But optimism isn't all bad. It's a necessary and uplifting attitude toward life, as long as it functions hand-in-hand with realism. In times of change, we're challenged to let go of the old and create a future different from the past. That transition involves surrender to, and trust in, the unseen. If I'm realistic and give up a job that is seriously stressing me out, for example, it helps to trust that I'll be able to find something better. Otherwise, I'll start to feel helpless and hopeless, which is when defensive pessimism turns into crippling depression.

The ability to surrender to the unknown and to live with trust in the times between "no longer" and "not yet" is optimistic realism. With your feet on the ground and your mind open to possibility, every experience has the potential to deepen your wisdom and connection to the richness of life.

3 Tips for Becoming an Optimistic Realist

  • Identify a realistic action step to help you through change. When the recession hit, I called the phone company and saved $40 a month by asking them to suggest ways to trim costs. I became more involved in the day-to-day running of my business, and almost instantly new opportunities emerged.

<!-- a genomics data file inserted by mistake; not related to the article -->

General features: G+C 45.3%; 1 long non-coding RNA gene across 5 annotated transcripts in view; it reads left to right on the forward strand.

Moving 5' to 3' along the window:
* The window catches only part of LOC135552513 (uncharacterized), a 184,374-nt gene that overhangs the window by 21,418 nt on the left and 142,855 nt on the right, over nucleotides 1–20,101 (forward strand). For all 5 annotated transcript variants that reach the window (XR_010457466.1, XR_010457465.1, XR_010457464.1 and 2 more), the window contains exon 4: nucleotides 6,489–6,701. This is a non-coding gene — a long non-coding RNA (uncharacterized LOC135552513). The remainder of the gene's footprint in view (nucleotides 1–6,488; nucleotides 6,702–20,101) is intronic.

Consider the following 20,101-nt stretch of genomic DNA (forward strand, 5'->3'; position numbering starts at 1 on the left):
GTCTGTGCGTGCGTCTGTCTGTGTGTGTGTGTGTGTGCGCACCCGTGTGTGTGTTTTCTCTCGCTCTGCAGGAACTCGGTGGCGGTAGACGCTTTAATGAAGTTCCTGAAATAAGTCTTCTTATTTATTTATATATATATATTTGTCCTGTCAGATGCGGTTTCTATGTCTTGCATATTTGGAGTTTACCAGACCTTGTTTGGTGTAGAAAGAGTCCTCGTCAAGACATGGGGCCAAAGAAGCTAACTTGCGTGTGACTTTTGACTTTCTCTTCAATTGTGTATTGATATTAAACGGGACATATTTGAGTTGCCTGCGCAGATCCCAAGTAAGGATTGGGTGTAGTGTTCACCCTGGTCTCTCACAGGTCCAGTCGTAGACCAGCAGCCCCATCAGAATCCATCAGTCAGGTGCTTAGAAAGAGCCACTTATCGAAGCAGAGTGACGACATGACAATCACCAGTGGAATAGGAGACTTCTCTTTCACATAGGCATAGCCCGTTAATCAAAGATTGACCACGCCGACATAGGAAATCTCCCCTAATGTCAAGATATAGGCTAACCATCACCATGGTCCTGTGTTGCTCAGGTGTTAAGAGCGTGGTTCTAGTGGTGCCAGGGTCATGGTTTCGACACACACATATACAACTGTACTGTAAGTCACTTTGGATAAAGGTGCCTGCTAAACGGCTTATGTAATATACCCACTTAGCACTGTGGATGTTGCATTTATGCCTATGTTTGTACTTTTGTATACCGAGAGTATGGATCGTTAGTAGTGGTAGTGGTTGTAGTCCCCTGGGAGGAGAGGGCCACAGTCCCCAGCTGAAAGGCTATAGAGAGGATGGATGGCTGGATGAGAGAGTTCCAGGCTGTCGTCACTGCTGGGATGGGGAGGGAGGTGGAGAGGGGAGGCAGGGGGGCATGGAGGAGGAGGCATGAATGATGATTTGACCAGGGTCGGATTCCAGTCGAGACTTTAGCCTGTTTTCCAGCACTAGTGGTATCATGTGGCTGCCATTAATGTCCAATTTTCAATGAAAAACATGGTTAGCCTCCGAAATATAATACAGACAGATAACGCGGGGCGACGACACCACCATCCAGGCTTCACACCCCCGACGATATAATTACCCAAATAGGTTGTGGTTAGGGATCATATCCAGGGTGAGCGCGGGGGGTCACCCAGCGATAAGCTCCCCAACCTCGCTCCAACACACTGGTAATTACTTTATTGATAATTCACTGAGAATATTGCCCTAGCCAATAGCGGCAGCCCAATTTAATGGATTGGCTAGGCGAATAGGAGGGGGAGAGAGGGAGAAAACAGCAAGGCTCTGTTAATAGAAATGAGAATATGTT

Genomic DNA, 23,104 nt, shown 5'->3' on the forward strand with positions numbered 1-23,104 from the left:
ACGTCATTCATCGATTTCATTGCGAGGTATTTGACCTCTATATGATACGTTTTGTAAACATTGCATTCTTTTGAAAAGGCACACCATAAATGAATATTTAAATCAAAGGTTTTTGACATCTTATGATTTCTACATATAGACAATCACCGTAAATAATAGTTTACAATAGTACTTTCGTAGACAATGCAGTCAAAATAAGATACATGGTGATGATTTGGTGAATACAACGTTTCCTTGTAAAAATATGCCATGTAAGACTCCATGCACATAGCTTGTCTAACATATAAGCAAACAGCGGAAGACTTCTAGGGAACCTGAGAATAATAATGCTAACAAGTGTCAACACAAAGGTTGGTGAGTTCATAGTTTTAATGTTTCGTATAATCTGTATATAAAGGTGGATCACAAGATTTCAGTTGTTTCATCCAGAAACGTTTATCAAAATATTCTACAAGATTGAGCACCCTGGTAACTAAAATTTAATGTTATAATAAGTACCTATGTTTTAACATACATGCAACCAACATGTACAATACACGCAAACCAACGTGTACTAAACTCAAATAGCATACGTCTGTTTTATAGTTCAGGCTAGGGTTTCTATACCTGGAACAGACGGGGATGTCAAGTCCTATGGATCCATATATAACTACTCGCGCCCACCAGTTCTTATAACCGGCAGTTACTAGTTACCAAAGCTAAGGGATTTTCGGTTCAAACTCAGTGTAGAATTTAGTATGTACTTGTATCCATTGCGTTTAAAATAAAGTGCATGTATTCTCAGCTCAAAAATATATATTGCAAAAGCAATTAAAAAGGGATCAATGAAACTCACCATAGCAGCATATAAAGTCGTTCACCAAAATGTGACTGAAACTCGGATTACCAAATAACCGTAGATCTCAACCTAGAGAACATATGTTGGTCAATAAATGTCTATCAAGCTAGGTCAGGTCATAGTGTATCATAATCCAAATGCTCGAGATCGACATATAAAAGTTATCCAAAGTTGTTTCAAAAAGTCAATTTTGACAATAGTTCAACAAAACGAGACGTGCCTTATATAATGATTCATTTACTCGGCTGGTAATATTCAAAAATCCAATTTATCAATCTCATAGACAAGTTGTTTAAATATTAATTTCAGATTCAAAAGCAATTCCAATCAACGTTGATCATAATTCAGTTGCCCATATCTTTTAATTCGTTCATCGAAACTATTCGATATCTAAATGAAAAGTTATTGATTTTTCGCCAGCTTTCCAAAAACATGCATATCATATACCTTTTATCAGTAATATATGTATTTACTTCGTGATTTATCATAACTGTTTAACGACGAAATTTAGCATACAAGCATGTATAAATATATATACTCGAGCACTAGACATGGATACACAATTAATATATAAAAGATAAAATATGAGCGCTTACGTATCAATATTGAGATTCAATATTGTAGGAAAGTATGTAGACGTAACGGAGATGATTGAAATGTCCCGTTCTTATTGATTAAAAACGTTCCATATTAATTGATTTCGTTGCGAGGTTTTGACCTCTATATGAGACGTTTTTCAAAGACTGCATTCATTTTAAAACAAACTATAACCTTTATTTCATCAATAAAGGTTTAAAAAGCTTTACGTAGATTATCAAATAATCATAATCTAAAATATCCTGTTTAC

• Stoke the fires of spiritual inspiration. The Sufis say if you take one step toward God, God takes a hundred steps toward you. Meditation, music and time outside keep me spiritually optimistic and present to the beauty of the world and this life.

  • Be accountable to a friend. Just as people who have dogs get more exercise because they are accountable to their animal companions, you can exercise your resilience muscles by identifying a step—either practical or spiritual—and telling a friend what your intention is.

New York Times best-selling author Dr. Joan Borysenko is a world-renowned expert in stress management and mind-body medicine. Her gracious presence, sense of humor and ability to combine the latest scientific research with personal stories and riveting anecdotes make her a popular speaker in venues ranging from hospitals and corporations to conferences and retreat centers. Her most recent book, It's Not the End of the World: Developing Resilience in Times of Change (Hay House), is available now.

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